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As more and more oil and gas ends up extracted and then traversing the U.S. via pipelines, safety is becoming a more important question these days.

Along those lines, Congress is being asked by the Administration to approve a pilot program that would exempt gas and oil pipelines from national safety rules if they employed approaches that were equally effective.

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The pilot program is part of a draft bill to reauthorize the U.S. Pipeline and Hazardous Materials Safety Administration (PHMSA) through 2023. The bill would also reduce the threshold for pipelines to report damage from accidents, require local gas utilities to install backup systems to avoid over-pressurization incidents, and subject pipeline protesters to up to 20 years in prison.

“This proposal renews our commitment to pipeline safety by encouraging innovation and greater stakeholder collaboration,” said Skip Elliott, PHMSA administrator.

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The administration Monday sent its draft reauthorization bill to Congress, which has already been scrutinizing the agency for years of delay in finishing safety regulations mandated years ago for oil and gas pipelines. Congressional committees could use the bill as the starting point for their own legislation, or ignore it and write their own legislative language.

The pilot program would give PHMSA the ability to approve pilot programs so it could review “innovative technologies or approaches” to safety in oil and gas pipelines. Those programs could include exemptions from existing safety regulations, so long as they achieved an equivalent level of safety and any new pilot programs were made available for public comment.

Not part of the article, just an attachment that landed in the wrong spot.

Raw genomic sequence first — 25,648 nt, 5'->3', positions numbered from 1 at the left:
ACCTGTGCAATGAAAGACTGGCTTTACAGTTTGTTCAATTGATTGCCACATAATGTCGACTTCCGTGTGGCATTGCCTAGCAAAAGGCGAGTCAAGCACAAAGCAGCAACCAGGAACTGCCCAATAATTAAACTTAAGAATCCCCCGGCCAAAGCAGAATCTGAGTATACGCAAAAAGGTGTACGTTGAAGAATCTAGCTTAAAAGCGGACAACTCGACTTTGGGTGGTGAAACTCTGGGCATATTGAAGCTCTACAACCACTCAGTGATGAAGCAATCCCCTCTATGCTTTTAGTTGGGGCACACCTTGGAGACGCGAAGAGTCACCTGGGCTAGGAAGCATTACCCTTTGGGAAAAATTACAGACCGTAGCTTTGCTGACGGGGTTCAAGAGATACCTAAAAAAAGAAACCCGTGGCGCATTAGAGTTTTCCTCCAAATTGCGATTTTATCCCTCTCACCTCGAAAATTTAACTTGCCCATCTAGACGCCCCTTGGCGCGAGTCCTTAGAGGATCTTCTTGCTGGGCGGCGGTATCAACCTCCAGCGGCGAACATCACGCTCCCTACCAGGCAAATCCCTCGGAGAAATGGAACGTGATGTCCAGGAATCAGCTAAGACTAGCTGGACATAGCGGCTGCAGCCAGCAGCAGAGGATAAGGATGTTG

The draft bill would also increase the reporting threshold for property damage caused by pipeline failure to $100,000 per incident. The administration says the existing $50,000 reporting threshold has not been adjusted for inflation for years.

The bill would newly subject a person who tampers with, vandalizes or disrupts an interstate oil and natural pipelines, including a pipeline under construction, to up to 20 years in prison. That represents a sweeping change to existing law, which reserves that penalty to those who damage or destroy an operating pipelines.

The bill seeks to prevent local gas utility over-pressurization incidents such as the one that occurred last year in the Merrimack Valley. It would require utilities to install secondary systems on low-pressure lines to prevent excessive pressure that could lead to an explosion within one year of the enactment of the bill.

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